Children with Autism Are More Likely to Elope/Wander

Staying true to some of the challenges faced with autism, one of the biggest concerns is elopement. Elopement is when a child with autism wanders or runs away. It is one of the most terrifying moments for a parent, to realize your child is not within your sight.

There are many new devices and trackers that assist families in keeping track of their child, regardless of where they may wander from, whether it is a grocery store, home, school, etc.

Last year, we shared a story with a local TV station about a child who elopes very frequently and has recently gotten a service dog to assist in his safety. Thankfully, since this time last year, their fundraising goals have been met, but I am sure there are others that need this type of support.

AngelSense has made a GPS tracker to help keep kids safe. You can find out more here. There is also a bluetooth bracelet made in Birmingham, AL by Kulture City. More information about Kulture City’s program lifeBOKS is available here. Other low tech products families use include bracelets with family contact information, temporary tattoes, and shoe laces with contact information. Behavioral therapy can be instrumental in these situations to help understand what the purpose of wandering is and then, how to change this behavior.

Find My Friends App Assists Children with Autism

APWow. I came across this article this morning about my sweet friend Addison. The Find My Friends app was developed after a very scary night for Addy and her family when she was able to escape her bedroom and go for a neighborhood walk alone with her ipod. Her parents wrote Steve Jobs to share their story and believe Addy was part of the reason the app was created. I remember that night like it was yesterday as Addy’s mom called me in horror to share what had happened to her baby. We were very thankful for her safe return home and hope this app will help others return home safely too.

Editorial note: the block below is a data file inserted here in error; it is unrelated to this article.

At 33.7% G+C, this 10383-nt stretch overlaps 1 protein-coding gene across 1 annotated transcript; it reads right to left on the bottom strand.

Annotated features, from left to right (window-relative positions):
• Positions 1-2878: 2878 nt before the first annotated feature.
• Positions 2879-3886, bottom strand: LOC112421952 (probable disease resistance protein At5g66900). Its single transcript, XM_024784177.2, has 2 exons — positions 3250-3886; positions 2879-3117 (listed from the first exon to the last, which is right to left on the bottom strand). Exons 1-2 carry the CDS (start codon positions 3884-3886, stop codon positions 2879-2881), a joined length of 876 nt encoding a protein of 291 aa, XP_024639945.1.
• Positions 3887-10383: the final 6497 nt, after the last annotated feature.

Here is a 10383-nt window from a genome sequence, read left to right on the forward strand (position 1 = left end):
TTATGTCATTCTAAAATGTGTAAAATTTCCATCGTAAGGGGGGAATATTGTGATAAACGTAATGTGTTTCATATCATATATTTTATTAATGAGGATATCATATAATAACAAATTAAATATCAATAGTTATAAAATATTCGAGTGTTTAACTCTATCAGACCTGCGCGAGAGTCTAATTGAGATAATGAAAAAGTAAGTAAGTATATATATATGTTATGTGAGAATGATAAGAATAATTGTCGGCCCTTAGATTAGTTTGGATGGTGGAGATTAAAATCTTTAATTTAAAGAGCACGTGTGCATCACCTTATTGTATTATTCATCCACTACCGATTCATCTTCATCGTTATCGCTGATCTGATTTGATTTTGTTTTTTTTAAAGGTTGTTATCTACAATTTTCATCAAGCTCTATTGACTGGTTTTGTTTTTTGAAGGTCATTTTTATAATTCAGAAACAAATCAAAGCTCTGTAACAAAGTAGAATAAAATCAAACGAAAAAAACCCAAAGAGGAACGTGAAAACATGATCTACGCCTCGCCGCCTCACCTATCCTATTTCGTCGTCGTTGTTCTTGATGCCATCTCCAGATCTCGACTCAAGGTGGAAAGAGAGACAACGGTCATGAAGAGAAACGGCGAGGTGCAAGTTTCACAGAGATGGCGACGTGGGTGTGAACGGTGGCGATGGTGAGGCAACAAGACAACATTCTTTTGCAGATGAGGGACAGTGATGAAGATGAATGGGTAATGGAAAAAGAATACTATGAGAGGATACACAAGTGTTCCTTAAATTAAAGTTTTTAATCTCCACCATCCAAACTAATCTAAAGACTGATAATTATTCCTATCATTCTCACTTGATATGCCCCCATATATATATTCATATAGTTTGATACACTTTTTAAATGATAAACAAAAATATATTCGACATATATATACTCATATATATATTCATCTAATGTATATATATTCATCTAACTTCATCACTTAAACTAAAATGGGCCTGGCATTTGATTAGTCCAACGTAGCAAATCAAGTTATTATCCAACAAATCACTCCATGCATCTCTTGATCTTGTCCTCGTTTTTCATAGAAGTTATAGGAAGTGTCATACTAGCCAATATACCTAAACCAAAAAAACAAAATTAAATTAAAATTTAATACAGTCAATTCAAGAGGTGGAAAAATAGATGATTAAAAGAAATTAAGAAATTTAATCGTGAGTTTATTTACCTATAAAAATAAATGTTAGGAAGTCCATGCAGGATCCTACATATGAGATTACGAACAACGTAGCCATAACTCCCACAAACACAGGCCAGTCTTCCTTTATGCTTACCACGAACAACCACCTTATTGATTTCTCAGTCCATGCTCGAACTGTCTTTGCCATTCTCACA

For people unfamiliar with autism, elopement is when a person wanders or runs off without permission. The Interactive Autism Network conducted a study that said elopement occurs with about half of the children with ASD. Elopement is a major issue that parents and professionals deal with. There have been a variety of tools marketed to assist with eloping, such as the big red safety box, Project Lifesaver, and  items like the “Mommy, I’m Here”  child locator. The Find My Friends app  is an application that helps locate friends with a street address so that situations like Addy’s can hopefully be avoided.

Elopement can happen anywhere. I have had students elope from the playground, classroom, and any other place at school. It is a horrible feeling the moment that you realize he/she has escaped yet again. There is nothing that explains the fear that you feel when you don’t know where he/she has gone. Understanding why the behavior is occurring can assist in trying to prevent further elopements, but does not always fix everything. It is important to do everything we can to prevent reoccurrances, but to also be prepared in case it happens again.

It is important for not only parents and professionals working with autism to understand about elopement, but  community members and safety professionals as well. Too many times, parents are receiving blame for elopement when they are doing all they can to stop their child from running away. Educating others about elopement and letting neighbors know about children that pose a risk of elopement are great starts to further protecting our children.

The following item was helpful to me within a school setting when the child is going to be fairly closeby: